What’s more, bringing in the marketing team can help run awareness campaigns across more communication channels. Marketing can help you design any collateral or promotional content that you use so that it matches the brand image. This can also include providing input on the design of the self-service portal to match the brand website too. Collaborating in this way makes IT feel more of a part of the organisation. Over time, simple things like updating email footers with appropriate links and metrics can demonstrate how a new service can benefit users, but also get this shared more often.
For ITSM managers, being able to prove that new services are following their predicted rate of returns can be powerful.
Once the initial launch has taken place, it’s important to look at how to reactivate users over time. Rather than a consumer product that people want to buy, users will come to the ITSM team when they have a problem. Encouraging users to choose self-service for their next request will involve reminding them that this option exists periodically and how it can save them time and hassle. This can include running competitions for those that are happy to share their stories or feedback, or using gamification to encourage specific actions.
Revenue is not an exact fit for ITSM – after all, these projects aim to save money rather than make it – so instead look at the financial returns that can be delivered with better service. Most IT projects will require Return on Investment and Total Cost of Ownership models to justify investment. Using data to demonstrate that these goals have been met can be very powerful when future budget requests are put in.
Marketing ITSM internally
Metrics can be powerful marketing tools internally. Alongside making users aware of new service options, it’s worth looking at how to share information on the results for the business as a whole.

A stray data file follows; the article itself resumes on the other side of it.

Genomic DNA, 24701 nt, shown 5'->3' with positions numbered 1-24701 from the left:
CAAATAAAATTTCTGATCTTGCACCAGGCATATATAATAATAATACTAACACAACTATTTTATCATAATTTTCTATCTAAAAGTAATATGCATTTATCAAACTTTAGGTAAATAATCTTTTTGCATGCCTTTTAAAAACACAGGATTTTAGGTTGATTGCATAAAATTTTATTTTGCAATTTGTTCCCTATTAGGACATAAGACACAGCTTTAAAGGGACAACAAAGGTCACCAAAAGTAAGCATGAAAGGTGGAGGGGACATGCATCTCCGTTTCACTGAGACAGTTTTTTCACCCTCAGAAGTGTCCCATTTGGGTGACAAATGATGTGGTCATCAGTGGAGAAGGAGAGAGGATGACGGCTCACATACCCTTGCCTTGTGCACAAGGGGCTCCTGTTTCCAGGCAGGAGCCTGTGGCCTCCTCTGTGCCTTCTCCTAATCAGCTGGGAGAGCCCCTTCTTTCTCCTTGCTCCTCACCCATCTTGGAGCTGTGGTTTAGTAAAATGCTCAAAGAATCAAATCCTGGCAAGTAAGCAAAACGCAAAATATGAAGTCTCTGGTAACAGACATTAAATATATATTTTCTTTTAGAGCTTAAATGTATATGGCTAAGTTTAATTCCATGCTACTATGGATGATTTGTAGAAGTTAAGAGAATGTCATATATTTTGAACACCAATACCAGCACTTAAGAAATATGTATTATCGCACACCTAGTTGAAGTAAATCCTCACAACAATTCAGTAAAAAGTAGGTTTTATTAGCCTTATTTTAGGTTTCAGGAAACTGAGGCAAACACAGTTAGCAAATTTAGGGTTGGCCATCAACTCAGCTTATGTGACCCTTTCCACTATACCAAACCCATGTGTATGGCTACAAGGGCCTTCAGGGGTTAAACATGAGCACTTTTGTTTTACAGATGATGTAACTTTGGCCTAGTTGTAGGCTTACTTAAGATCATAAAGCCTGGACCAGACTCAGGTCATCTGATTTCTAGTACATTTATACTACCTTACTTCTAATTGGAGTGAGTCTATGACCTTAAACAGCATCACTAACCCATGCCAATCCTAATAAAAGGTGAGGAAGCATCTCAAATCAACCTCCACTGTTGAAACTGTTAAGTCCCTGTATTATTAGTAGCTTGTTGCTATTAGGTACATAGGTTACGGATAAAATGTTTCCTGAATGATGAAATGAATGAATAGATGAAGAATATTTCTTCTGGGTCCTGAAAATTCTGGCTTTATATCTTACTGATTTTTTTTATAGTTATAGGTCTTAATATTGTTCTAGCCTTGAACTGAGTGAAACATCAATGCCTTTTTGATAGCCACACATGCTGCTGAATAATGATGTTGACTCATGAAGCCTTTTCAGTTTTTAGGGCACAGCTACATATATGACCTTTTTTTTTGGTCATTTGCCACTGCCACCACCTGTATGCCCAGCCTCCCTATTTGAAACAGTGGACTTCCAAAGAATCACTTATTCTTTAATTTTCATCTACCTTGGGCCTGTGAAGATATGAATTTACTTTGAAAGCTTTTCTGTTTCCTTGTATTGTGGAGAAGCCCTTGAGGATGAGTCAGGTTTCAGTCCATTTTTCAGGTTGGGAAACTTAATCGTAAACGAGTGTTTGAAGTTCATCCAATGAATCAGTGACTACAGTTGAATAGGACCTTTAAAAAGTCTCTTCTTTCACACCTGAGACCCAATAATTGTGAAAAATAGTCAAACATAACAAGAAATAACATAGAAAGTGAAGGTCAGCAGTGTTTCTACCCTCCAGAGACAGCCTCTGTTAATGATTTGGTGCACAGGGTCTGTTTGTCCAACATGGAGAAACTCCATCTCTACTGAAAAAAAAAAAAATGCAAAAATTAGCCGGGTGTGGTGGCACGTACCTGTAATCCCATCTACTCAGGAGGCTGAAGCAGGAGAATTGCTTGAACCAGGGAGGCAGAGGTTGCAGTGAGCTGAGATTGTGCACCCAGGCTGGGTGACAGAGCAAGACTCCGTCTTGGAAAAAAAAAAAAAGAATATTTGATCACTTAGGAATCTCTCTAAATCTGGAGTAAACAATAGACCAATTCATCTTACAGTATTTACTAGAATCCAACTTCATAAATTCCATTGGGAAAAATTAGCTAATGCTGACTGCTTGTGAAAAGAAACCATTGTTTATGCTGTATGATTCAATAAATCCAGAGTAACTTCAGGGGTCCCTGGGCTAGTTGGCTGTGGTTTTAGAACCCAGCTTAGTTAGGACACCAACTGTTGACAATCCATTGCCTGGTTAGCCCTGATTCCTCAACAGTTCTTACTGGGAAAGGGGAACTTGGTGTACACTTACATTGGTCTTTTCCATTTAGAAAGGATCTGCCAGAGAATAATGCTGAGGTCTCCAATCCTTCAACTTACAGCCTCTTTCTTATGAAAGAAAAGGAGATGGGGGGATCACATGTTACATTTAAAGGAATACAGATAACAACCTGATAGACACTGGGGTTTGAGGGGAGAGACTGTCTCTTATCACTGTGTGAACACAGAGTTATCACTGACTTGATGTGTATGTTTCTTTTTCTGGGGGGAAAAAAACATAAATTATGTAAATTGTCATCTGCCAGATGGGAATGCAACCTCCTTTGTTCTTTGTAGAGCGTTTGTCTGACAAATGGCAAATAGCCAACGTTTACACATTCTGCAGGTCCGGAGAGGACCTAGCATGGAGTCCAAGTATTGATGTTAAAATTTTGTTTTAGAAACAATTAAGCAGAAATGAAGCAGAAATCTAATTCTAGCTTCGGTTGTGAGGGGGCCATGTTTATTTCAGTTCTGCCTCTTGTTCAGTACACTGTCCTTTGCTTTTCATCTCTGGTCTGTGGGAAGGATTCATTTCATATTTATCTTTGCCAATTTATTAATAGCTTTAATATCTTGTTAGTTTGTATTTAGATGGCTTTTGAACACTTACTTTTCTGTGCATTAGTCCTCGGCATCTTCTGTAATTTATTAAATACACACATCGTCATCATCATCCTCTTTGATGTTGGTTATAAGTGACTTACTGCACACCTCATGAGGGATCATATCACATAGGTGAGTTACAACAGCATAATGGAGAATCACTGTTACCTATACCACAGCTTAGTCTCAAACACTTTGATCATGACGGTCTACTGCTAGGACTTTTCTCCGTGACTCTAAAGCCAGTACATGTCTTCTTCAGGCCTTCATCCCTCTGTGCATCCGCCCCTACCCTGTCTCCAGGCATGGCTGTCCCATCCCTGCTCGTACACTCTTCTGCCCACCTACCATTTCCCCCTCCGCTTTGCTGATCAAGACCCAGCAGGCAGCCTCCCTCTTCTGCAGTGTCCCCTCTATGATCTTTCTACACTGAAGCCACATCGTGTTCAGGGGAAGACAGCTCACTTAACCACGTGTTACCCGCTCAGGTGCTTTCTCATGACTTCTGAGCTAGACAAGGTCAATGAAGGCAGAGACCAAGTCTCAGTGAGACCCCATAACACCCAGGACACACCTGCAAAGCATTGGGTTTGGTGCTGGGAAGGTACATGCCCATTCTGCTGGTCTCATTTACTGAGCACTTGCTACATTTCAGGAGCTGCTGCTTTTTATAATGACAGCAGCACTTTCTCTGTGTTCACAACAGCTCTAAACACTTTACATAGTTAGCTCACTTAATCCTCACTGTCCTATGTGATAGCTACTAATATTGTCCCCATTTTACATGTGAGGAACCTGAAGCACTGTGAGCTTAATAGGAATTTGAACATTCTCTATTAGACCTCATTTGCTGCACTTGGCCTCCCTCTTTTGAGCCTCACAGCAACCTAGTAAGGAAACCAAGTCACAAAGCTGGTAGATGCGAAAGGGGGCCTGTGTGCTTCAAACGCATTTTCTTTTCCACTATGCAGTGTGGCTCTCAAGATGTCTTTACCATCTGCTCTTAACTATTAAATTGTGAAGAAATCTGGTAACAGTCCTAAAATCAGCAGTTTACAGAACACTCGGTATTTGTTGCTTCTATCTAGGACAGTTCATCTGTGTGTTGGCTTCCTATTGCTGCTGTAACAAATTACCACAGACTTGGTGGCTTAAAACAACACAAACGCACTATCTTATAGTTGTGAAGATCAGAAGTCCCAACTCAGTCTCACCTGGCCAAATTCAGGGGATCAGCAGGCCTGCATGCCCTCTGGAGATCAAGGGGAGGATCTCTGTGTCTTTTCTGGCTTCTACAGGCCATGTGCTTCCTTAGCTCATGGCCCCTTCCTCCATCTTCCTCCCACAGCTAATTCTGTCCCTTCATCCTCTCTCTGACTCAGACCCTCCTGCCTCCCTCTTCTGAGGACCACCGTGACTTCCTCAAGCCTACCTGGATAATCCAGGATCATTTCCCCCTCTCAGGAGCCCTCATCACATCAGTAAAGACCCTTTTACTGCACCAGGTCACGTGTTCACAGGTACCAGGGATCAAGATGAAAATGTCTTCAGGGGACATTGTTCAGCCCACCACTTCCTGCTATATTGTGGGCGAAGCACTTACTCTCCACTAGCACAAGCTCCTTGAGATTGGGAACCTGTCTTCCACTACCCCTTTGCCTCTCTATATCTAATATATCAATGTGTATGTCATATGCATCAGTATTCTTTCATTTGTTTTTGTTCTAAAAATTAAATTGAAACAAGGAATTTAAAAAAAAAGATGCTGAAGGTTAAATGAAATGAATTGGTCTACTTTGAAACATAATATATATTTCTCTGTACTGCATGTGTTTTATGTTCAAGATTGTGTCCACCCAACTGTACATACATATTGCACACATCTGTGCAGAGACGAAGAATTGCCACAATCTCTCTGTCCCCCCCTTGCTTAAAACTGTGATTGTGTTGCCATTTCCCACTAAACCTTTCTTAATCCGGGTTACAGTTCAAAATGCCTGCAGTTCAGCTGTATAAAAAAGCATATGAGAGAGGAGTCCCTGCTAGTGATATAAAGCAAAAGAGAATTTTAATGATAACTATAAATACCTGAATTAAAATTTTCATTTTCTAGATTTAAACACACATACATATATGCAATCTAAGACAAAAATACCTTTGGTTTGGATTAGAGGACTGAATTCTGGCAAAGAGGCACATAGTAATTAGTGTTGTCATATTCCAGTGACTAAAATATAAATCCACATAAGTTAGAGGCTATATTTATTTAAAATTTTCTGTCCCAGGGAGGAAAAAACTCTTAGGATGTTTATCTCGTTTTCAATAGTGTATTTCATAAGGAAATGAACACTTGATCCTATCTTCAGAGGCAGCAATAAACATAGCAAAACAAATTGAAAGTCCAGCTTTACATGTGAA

It’s worth looking for simple measures that can show improvements and that can be understood by users. For example, providing an overall number of tickets dealt with during a month might be great for the service desk team, but not be impressive for users. Similarly, a percentage breakdown of self-service usage is useful for the ITSM team, but not for others within the business.
Looking at times to solve problems and customer satisfaction scores alongside each other will be more appropriate, as these metrics describe what end-users care about the most. If you can show that service is improving – and your users feel that services are improving too – then you can use these statistics to support your case. The marketing team may also want to use these results as a proof point if customer service is a brand value.
For ITSM managers, being able to prove that new services are following their predicted rate of returns can be powerful. Establishing that internal IT projects do deliver on their stated goals can help secure investment for the next project, whether that be continued developments of existing ITSM implementations and processes or new moves into technologies like AI and chatbots.
What is important here is that ITSM teams have to sell themselves and their achievements to the rest of the business. While blowing your own trumpet might seem anathema to some in IT, the value from marketing your achievements internally comes from getting the right support as and when you need it. Other departments might benefit from the data that ITSM projects create too.
Just like the film heroes at the start of their next journey, ITSM teams will have to pick themselves up and enter the fray again. Only this time, you can add even more value back to the business.